Even if you’re resistant to eliminating television or cable vision from your life, how hard would it be to get rid of all the channels you never or seldom watch. Recently I eliminated over 50% of the channels on my Telus television subscription, and ended up basically with the minimum number of channels I could get on a basic service, as opposed to an enhanced package.
It’s not that we stopped watching television, or even that our interests had narrowed to the point where basic TV would satisfy us, rather we found alternative sources of programming at a small fraction of the cost, using internet based sources rather than broadcast TV. It wasn’t that we weren’t using these sources before, but despite using these alternatives we have been paying for all the extra channels on cable for years, even though we had stopped relying on them for content. It was a habit and being a little too lazy to go through the list and eliminate the unused or unnecessary.
We did go back, a month or so later, and added back a couple of channels we realized are of more valuable to us than we previously thought. It’s okay to backtrack. It’s rare to right about anything completely.
Now I’m going to talk about some of the harder things to reduce, eliminate or deprioritize. The harder things to let of are relationships that no longer serve a positive purpose in our lives, but in which we continue to invest time, energy and emotional commitment. Of these, the easiest ones to eliminate are people or time commitments that simply bore you to death, literally. How many social meetings or gatherings do you attend every month that actually fail to enrich your life experience? Do you really have to attend countless committee meetings, or have a hand in the governance of your local whatever organization. Is it really your duty to sit on your strata council?
For some people, these social organizations and gatherings provide meaning and purpose, and for those people they are far from unnecessary or a waste of time and energy. For most of us, not so much. So just stop going, resign or don’t offer up your time. Trust me, most often your absence will hardly be missed.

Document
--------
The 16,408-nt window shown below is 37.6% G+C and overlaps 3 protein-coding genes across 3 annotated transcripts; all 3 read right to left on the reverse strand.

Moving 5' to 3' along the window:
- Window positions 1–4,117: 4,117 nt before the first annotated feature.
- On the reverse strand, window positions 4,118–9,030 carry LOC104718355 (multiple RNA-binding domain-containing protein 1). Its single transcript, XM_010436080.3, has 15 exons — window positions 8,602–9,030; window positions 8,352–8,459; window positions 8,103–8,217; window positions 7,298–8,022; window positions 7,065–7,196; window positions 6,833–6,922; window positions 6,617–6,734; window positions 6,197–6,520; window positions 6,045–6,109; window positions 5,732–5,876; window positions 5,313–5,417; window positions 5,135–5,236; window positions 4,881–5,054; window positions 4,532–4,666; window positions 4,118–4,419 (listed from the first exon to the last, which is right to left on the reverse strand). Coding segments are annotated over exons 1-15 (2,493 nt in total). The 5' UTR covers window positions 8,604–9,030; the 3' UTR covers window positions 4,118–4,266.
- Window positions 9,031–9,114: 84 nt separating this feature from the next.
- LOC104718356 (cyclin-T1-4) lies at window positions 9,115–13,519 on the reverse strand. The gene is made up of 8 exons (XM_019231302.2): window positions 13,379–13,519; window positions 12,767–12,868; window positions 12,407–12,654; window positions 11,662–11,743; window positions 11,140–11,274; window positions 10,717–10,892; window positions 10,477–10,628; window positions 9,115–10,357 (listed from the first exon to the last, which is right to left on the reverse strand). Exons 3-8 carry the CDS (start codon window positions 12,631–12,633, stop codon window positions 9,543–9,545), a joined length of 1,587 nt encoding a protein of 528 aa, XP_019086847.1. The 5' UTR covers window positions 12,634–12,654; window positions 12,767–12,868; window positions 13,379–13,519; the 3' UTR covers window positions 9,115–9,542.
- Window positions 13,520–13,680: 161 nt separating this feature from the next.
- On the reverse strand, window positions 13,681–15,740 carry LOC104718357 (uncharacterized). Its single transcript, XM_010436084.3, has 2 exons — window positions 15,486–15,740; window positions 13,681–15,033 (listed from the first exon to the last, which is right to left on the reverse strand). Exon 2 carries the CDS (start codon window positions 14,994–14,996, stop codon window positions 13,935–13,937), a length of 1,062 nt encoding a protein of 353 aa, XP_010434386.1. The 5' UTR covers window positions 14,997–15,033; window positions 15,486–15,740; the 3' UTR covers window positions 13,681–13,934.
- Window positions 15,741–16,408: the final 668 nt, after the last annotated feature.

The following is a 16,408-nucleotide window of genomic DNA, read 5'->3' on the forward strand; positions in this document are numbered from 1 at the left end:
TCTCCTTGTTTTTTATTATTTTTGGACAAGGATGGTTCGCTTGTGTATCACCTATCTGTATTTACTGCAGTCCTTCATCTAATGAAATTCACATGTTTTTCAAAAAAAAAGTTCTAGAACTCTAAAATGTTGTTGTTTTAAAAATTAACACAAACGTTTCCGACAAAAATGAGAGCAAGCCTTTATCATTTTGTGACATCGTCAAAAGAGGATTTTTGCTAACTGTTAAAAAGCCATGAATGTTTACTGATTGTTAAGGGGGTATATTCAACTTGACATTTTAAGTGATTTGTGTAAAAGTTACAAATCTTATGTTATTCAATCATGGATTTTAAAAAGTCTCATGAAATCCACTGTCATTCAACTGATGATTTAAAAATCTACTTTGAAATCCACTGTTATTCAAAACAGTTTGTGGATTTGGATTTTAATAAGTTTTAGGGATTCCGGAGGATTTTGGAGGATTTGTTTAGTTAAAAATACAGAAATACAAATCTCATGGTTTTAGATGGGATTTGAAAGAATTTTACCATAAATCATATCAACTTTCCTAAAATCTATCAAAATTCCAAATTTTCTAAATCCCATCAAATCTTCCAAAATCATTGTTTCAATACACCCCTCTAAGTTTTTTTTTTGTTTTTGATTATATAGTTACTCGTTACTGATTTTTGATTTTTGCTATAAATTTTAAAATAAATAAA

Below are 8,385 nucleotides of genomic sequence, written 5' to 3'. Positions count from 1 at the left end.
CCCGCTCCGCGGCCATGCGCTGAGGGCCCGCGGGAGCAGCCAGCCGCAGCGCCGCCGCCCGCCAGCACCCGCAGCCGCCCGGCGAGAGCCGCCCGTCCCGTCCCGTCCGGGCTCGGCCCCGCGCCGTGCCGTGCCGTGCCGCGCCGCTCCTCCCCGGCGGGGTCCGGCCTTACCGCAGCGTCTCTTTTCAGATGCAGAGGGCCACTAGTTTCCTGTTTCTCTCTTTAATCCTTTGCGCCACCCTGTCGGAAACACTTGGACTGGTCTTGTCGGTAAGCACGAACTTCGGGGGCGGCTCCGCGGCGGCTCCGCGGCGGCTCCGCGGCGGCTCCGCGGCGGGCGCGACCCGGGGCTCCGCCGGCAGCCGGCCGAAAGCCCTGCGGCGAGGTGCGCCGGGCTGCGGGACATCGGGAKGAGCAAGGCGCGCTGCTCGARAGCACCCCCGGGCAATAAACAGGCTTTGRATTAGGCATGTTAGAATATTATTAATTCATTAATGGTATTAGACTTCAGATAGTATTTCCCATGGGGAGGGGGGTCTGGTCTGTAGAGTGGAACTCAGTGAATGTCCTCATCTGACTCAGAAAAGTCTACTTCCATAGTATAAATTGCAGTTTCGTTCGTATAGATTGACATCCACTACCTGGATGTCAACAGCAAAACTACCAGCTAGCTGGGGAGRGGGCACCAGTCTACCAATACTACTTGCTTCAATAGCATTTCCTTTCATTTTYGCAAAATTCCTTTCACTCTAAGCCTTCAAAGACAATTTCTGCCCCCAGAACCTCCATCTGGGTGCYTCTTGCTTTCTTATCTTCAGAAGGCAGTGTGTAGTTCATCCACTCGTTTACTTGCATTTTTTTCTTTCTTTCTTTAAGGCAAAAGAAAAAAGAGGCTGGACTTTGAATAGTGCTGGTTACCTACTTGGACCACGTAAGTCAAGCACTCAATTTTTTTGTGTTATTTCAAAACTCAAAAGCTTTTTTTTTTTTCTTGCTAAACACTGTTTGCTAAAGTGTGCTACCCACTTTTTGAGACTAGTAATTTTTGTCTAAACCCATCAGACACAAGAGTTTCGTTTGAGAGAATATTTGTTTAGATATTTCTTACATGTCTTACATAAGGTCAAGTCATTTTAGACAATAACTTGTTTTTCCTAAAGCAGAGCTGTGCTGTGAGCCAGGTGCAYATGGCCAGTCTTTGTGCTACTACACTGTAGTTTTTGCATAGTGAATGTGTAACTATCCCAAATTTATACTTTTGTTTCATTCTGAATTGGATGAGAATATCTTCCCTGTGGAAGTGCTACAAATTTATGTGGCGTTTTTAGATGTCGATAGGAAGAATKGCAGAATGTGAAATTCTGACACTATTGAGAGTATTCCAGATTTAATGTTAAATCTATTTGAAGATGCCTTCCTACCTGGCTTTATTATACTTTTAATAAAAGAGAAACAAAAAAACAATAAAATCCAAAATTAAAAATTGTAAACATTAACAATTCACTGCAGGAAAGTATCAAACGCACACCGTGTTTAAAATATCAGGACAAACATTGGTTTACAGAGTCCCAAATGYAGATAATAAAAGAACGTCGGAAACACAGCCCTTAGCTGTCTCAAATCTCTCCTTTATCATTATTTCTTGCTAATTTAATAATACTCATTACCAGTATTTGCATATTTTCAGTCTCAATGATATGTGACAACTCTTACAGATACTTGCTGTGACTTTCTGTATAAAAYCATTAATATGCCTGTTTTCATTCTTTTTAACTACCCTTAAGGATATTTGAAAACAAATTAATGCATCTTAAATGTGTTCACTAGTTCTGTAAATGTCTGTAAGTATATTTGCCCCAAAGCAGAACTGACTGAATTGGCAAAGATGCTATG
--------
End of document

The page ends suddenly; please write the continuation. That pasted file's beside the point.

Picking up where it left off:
An even harder group to eliminate are destructive friends, relatives and acquaintances. It’s amazing how many of the people in our day to day lives take pleasure in inflicting misery on us. A good principle to follow – if someone really doesn’t like you, stop spending time on them. Also, if you really don’t like and admire someone, stop spending your precious life energy trying to fix them, or getting them to change into someone you might like. Stop trying to impress that opinionated aunt, or the bitchy neighbor down the block who never has anything positive to say. Don’t return phone calls to people who merely want to give you a piece of their mind on any subject you don’t want to hear. Especially people who phone or visit merely to criticize or put you down.
When was the last time you looked forward to a visit from/to your least enjoyable acquaintance, friend or relative? Just stop going, listening or participating. You’ll feel a lot better about yourself if you stop listening to poison, about yourself or anyone else you care to know.
So, make a list of what you don’t need or want. Whether it’s stuff like an old table wasting space in the family room, or a relative who hasn’t a good thing to say about you for twenty years. Invest yourself in those things and people that matter, divest yourself from those that don’t.
Step One could take a while, first to make the list, then to actually implement it. And then to revise it again. But do it with relish, and reward yourself whenever you eliminate something else or someone else that no longer serves your best interests. Enjoy the absence of unnecessary stuff as a kind of liberation. Likewise the absence of destructive individuals in your life.
A less cluttered life is by most accounts a better life.